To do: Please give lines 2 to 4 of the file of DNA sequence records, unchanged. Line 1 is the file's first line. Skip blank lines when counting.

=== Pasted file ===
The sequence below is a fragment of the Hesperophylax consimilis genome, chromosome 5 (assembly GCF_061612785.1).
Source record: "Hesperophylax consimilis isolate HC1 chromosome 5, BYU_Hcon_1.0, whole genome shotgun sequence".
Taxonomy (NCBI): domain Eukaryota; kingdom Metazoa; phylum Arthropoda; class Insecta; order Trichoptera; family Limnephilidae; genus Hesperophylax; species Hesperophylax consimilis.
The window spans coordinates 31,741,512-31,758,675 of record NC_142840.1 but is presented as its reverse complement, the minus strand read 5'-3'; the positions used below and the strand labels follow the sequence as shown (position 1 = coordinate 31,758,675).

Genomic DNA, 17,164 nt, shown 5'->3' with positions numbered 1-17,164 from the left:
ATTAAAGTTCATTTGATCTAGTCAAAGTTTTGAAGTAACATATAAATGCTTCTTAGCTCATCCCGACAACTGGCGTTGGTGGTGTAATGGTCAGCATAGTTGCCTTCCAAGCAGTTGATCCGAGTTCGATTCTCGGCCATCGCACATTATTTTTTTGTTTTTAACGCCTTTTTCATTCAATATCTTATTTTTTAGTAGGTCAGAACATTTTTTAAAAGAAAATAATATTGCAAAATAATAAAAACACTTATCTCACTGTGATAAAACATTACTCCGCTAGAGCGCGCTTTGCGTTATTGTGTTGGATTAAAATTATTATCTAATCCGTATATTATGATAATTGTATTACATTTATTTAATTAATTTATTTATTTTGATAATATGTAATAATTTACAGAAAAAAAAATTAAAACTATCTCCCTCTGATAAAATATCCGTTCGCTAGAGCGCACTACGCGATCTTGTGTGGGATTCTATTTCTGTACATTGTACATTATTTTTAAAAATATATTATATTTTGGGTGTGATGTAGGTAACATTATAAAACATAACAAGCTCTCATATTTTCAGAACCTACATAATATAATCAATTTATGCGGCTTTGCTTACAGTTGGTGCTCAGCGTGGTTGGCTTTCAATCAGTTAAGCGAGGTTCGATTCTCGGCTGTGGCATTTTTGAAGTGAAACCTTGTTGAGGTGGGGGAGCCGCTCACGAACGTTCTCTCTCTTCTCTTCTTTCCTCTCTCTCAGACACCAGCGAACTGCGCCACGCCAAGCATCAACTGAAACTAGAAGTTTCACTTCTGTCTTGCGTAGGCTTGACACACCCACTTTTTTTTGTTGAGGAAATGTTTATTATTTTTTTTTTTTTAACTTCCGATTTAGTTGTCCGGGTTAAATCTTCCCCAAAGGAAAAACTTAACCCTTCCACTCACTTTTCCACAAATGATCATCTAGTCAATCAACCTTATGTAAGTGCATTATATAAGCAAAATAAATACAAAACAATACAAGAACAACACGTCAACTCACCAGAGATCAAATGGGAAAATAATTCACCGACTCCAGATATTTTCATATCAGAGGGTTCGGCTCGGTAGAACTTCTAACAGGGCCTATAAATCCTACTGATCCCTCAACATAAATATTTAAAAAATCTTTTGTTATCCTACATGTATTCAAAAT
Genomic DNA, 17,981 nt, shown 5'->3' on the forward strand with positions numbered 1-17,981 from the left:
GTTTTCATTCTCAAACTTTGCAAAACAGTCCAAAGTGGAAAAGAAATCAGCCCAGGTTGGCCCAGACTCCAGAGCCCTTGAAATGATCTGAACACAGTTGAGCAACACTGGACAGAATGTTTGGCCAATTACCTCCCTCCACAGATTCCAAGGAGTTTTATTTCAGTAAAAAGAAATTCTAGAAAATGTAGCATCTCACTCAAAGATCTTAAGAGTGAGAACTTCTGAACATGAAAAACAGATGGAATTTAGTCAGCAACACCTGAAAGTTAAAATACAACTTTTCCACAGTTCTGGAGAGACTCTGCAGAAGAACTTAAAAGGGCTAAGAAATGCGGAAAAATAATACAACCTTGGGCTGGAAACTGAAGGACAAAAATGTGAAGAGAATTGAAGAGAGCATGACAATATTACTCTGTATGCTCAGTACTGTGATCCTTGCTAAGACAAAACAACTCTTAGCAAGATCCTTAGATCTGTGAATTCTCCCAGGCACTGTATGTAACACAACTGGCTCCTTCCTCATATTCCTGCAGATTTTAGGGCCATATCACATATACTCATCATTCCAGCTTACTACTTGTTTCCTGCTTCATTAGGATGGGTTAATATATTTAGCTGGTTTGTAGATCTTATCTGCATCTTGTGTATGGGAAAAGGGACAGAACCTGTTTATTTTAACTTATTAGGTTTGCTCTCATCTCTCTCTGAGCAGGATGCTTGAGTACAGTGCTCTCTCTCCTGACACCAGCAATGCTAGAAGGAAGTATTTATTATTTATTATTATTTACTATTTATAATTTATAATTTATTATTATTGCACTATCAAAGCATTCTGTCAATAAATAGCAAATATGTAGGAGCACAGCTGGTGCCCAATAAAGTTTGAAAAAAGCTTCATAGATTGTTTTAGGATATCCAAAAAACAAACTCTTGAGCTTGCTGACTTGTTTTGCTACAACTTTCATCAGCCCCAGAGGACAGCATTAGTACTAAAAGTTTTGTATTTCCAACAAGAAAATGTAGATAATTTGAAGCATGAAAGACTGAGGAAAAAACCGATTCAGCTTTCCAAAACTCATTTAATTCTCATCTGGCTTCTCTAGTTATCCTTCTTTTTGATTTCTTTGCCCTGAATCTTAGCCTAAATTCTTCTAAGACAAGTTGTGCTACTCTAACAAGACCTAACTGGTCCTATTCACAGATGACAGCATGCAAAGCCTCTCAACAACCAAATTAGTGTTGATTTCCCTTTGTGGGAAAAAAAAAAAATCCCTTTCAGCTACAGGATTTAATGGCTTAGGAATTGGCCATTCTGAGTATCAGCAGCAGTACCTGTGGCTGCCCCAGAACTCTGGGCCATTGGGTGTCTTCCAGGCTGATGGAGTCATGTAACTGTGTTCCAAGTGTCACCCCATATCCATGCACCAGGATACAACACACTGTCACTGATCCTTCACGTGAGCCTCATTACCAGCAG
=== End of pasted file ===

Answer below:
Source record: "Hesperophylax consimilis isolate HC1 chromosome 5, BYU_Hcon_1.0, whole genome shotgun sequence".
Taxonomy (NCBI): domain Eukaryota; kingdom Metazoa; phylum Arthropoda; class Insecta; order Trichoptera; family Limnephilidae; genus Hesperophylax; species Hesperophylax consimilis.
The window spans coordinates 31,741,512-31,758,675 of record NC_142840.1 but is presented as its reverse complement, the minus strand read 5'-3'; the positions used below and the strand labels follow the sequence as shown (position 1 = coordinate 31,758,675).